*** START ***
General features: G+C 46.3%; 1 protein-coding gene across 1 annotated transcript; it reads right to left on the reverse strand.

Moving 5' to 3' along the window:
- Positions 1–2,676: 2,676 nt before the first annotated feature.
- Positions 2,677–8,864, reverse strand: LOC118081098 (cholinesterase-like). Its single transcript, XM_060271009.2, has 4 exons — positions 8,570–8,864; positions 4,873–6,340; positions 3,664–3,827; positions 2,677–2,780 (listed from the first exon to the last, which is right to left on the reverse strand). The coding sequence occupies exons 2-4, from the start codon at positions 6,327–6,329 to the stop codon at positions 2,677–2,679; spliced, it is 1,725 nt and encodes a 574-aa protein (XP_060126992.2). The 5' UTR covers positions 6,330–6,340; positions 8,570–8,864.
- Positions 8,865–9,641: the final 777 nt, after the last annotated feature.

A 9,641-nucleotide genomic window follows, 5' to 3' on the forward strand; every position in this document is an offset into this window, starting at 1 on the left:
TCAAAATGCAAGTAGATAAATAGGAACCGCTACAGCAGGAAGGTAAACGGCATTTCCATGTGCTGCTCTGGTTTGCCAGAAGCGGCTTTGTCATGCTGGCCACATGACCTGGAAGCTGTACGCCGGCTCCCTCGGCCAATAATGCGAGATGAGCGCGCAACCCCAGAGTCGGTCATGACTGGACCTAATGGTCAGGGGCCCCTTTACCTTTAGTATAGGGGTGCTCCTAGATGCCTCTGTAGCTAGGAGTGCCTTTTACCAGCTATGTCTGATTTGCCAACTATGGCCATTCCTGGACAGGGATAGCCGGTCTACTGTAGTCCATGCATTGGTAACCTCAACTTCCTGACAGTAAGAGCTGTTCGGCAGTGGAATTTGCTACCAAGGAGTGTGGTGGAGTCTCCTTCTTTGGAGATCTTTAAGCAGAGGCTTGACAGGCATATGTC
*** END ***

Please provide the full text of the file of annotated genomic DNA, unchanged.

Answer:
General features: G+C 46.3%; 1 protein-coding gene across 1 annotated transcript; it reads right to left on the reverse strand.

Moving 5' to 3' along the window:
- Positions 1–2,676: 2,676 nt before the first annotated feature.
- Positions 2,677–8,864, reverse strand: LOC118081098 (cholinesterase-like). Its single transcript, XM_060271009.2, has 4 exons — positions 8,570–8,864; positions 4,873–6,340; positions 3,664–3,827; positions 2,677–2,780 (listed from the first exon to the last, which is right to left on the reverse strand). The coding sequence occupies exons 2-4, from the start codon at positions 6,327–6,329 to the stop codon at positions 2,677–2,679; spliced, it is 1,725 nt and encodes a 574-aa protein (XP_060126992.2). The 5' UTR covers positions 6,330–6,340; positions 8,570–8,864.
- Positions 8,865–9,641: the final 777 nt, after the last annotated feature.

A 9,641-nucleotide genomic window follows, 5' to 3' on the forward strand; every position in this document is an offset into this window, starting at 1 on the left:
TCAAAATGCAAGTAGATAAATAGGAACCGCTACAGCAGGAAGGTAAACGGCATTTCCATGTGCTGCTCTGGTTTGCCAGAAGCGGCTTTGTCATGCTGGCCACATGACCTGGAAGCTGTACGCCGGCTCCCTCGGCCAATAATGCGAGATGAGCGCGCAACCCCAGAGTCGGTCATGACTGGACCTAATGGTCAGGGGCCCCTTTACCTTTAGTATAGGGGTGCTCCTAGATGCCTCTGTAGCTAGGAGTGCCTTTTACCAGCTATGTCTGATTTGCCAACTATGGCCATTCCTGGACAGGGATAGCCGGTCTACTGTAGTCCATGCATTGGTAACCTCAACTTCCTGACAGTAAGAGCTGTTCGGCAGTGGAATTTGCTACCAAGGAGTGTGGTGGAGTCTCCTTCTTTGGAGATCTTTAAGCAGAGGCTTGACAGGCATATGTC